A new poll shows that French confidence in the govenment and its handling of the Covid-19 pandemic has dropped sharply, despite a reasonably high level of individual optimism. Figures show people are anxious with regard to the easing of lockdown measures from 11 May.
The poll was carried out by Harris Interactive on 20 and 21 April at the request of LCI television based on 928 people, 18 years and older from different areas of France.
This is the fifth weekly poll in a row, set up to gauge how the French are coping with the lockdown measures designed to curb the spread of coronavirus, which came in to effect on 17 March.
Published on Wednesday, the poll showed a majority of French people are coping with confinement reasonably well, with 57 percent saying they feel positive with occasional dips in confidence.
Fluctuations were observed before and after the televised speeches of President Emmanuel Macron and the press conference of the Health Minister Olivier and Prime Minister Edouard Philippe.
Lower confidence in leadership
However, the latest figures show that where confidence takes a hit, is on the political front.
48 percent of those polled say they have confidence in the government to take efficient measures to end the coronavirus epidemic, a drop of 10 points compared to last week, despite the announcement by President Emmanuel Macron on 13 April to gradually lift lockdown as of 11 May.
Only 45 percent have confidence in the government's ability to give sincere information about the timeline for lifting confinement measures (down 8 points).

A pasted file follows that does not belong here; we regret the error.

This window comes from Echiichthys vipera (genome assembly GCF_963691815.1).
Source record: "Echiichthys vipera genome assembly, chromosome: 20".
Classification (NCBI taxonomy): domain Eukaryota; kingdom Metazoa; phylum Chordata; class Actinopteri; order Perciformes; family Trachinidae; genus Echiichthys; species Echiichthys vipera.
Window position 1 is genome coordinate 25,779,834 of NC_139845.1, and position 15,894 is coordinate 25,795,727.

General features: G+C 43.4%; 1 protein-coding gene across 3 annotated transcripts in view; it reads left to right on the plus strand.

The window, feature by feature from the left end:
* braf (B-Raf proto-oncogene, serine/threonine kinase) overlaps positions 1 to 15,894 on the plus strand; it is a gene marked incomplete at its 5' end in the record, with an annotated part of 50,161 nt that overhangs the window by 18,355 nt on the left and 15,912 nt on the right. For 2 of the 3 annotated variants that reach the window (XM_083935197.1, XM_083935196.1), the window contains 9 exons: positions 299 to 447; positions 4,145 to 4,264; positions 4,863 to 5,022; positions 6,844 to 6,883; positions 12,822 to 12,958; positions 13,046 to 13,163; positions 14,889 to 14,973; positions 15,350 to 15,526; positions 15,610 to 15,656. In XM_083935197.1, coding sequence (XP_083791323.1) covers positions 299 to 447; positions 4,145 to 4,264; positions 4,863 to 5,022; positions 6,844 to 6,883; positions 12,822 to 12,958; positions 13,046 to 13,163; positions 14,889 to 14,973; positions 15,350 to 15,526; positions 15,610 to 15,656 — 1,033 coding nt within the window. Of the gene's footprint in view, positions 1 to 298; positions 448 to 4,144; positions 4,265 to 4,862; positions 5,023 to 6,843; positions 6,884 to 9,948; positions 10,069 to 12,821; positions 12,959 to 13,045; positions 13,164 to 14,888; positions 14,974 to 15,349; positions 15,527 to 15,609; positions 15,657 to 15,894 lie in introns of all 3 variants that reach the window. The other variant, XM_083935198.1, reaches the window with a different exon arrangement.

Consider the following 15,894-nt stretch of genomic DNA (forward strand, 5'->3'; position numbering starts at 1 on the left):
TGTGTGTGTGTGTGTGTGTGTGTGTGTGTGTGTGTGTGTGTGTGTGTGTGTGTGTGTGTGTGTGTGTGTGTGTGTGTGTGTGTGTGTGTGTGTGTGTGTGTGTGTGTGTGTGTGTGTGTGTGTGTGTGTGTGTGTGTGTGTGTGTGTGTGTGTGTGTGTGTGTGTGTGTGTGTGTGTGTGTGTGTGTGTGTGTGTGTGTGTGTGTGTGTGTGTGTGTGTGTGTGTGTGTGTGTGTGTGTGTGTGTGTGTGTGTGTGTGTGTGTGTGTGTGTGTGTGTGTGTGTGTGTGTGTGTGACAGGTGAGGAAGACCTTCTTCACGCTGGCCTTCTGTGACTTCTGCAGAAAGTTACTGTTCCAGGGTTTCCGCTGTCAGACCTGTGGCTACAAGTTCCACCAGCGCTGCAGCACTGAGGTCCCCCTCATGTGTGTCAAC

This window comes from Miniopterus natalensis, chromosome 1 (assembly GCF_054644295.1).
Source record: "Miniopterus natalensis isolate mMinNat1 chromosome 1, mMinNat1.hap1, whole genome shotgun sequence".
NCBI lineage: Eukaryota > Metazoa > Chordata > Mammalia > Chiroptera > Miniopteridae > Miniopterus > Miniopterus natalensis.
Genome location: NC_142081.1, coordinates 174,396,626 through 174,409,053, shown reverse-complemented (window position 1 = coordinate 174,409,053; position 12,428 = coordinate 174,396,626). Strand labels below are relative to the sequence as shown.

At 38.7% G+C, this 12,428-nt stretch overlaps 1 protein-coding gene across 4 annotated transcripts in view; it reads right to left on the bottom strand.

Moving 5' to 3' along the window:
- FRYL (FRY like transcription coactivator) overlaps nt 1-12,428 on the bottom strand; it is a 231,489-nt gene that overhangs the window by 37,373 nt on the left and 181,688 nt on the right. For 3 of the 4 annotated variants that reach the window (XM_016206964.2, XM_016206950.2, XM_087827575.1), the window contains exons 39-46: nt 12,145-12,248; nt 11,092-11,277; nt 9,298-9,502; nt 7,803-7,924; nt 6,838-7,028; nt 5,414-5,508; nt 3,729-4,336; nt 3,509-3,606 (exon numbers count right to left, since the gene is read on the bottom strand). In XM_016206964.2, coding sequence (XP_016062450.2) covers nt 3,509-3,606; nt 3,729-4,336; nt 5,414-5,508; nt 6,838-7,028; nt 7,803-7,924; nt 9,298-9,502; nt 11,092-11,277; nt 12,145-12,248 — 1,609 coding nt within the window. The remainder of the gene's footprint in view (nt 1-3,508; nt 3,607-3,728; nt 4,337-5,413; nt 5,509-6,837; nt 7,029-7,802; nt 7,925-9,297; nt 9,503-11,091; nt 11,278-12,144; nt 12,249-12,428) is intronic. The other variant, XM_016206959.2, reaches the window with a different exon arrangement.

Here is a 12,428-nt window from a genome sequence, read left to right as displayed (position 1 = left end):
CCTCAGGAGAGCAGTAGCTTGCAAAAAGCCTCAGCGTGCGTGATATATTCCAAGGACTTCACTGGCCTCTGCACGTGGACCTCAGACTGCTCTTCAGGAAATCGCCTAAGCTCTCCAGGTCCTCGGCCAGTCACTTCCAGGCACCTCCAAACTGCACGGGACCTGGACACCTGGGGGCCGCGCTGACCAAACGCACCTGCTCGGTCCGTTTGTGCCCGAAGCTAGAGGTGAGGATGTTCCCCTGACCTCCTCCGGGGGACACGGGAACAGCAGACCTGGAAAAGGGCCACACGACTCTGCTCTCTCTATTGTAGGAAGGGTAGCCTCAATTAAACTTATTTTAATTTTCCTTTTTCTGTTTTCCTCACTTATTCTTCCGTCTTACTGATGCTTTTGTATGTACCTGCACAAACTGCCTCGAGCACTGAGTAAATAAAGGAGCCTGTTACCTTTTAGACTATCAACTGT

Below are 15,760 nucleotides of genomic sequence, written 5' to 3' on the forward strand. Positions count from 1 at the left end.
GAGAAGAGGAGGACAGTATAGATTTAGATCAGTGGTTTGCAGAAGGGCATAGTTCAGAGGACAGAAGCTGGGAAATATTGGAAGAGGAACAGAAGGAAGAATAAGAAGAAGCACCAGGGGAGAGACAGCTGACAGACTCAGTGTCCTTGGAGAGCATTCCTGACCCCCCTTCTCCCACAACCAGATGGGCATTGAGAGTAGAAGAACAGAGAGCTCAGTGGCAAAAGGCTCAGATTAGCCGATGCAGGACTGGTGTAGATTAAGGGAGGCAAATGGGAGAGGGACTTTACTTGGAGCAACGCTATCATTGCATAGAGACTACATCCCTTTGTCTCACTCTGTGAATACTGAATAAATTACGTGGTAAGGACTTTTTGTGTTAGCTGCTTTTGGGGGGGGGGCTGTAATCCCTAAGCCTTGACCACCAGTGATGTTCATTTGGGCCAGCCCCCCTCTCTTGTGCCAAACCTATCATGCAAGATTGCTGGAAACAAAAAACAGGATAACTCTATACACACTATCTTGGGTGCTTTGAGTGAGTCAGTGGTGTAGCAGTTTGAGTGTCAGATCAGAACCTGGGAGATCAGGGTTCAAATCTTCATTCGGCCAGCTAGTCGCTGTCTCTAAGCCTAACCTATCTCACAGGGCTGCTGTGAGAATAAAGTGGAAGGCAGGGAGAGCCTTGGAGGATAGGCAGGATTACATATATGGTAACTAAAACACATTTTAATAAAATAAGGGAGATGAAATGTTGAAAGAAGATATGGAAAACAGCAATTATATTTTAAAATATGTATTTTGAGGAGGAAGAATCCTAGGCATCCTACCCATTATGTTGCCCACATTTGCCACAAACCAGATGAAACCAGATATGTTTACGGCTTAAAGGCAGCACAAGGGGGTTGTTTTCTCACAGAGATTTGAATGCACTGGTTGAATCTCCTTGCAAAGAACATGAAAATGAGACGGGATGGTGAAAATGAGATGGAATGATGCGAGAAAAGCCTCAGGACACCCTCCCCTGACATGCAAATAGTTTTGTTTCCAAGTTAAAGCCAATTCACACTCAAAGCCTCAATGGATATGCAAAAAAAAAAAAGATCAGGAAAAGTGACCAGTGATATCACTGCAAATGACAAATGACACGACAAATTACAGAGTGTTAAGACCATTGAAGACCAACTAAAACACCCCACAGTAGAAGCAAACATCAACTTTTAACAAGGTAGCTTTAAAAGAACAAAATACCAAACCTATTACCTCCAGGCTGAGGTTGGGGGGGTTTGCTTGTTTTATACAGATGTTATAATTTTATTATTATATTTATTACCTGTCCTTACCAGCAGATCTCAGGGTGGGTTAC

And 57 percent feel the government did not take enough vital steps at the beginning of the crisis. Only 9 percent said the measures put in place were too strict.
Confidence levels were slightly higher when it came to efforts to save the economy.
One out of two people (53 percent) feel confident that the government will take the right steps, and 50 percent had confidence in social measures.
Prime Minister Edouard Philippe said in his press conference on Sunday that life would never be the same again, and 78 percent of interviewees agreed with him, regardless of age or social background.
What is interesting is that despite the difficulties of remaining in isolation, most people said they were favourable to limitations in their personal freedoms for the greater good.
Approval of masks in public transport
For example, 94% said they were favourable to the obligation of wearing a mask in public transport.
When it came to maintaining confinement, 93% agreed that isolation at home or at a hotel should be imposed for people who have tested positive to covid-19 and 54% said people over 70 should remain in confinement.
On the question of returning to school progressively, as confirmed by the Education Minister Jean-Louis Blanquer on Tuesday, 65 percent of parents thought going back to school on 11 May was a bad idea.
In terms of the work force, 92 percent said they wanted to continue working from home even after confinement. 66 percent said they would be prepared to go back to their place of work after 11 May, the repondents being mostly men or those people who had continued to go to work during confinement.